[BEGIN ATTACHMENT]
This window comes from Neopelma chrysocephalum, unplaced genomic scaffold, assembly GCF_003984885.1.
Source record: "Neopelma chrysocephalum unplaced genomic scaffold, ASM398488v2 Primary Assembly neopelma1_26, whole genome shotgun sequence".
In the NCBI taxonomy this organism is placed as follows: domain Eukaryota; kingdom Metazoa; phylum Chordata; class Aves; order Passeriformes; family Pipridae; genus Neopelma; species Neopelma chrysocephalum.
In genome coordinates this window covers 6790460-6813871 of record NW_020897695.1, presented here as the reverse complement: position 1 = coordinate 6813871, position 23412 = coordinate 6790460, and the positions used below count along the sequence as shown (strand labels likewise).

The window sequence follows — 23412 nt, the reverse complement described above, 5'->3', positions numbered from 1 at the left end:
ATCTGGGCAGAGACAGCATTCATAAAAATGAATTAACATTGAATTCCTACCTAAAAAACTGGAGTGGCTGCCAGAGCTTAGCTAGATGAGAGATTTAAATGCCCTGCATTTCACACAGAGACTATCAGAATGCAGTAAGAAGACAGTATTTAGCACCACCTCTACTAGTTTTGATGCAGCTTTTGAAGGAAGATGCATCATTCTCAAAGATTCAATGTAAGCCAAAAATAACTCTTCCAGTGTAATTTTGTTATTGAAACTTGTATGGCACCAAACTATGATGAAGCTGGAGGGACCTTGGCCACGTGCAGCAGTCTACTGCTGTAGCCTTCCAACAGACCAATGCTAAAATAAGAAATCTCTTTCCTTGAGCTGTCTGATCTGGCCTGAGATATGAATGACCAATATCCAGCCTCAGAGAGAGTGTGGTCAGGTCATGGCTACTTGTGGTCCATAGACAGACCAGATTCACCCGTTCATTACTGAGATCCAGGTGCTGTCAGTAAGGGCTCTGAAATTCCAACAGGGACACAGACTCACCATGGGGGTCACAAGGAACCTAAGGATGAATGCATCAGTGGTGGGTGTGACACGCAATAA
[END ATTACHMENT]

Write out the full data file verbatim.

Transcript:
This window comes from Neopelma chrysocephalum, unplaced genomic scaffold, assembly GCF_003984885.1.
Source record: "Neopelma chrysocephalum unplaced genomic scaffold, ASM398488v2 Primary Assembly neopelma1_26, whole genome shotgun sequence".
In the NCBI taxonomy this organism is placed as follows: domain Eukaryota; kingdom Metazoa; phylum Chordata; class Aves; order Passeriformes; family Pipridae; genus Neopelma; species Neopelma chrysocephalum.
In genome coordinates this window covers 6790460-6813871 of record NW_020897695.1, presented here as the reverse complement: position 1 = coordinate 6813871, position 23412 = coordinate 6790460, and the positions used below count along the sequence as shown (strand labels likewise).

The window sequence follows — 23412 nt, the reverse complement described above, 5'->3', positions numbered from 1 at the left end:
ATCTGGGCAGAGACAGCATTCATAAAAATGAATTAACATTGAATTCCTACCTAAAAAACTGGAGTGGCTGCCAGAGCTTAGCTAGATGAGAGATTTAAATGCCCTGCATTTCACACAGAGACTATCAGAATGCAGTAAGAAGACAGTATTTAGCACCACCTCTACTAGTTTTGATGCAGCTTTTGAAGGAAGATGCATCATTCTCAAAGATTCAATGTAAGCCAAAAATAACTCTTCCAGTGTAATTTTGTTATTGAAACTTGTATGGCACCAAACTATGATGAAGCTGGAGGGACCTTGGCCACGTGCAGCAGTCTACTGCTGTAGCCTTCCAACAGACCAATGCTAAAATAAGAAATCTCTTTCCTTGAGCTGTCTGATCTGGCCTGAGATATGAATGACCAATATCCAGCCTCAGAGAGAGTGTGGTCAGGTCATGGCTACTTGTGGTCCATAGACAGACCAGATTCACCCGTTCATTACTGAGATCCAGGTGCTGTCAGTAAGGGCTCTGAAATTCCAACAGGGACACAGACTCACCATGGGGGTCACAAGGAACCTAAGGATGAATGCATCAGTGGTGGGTGTGACACGCAATAA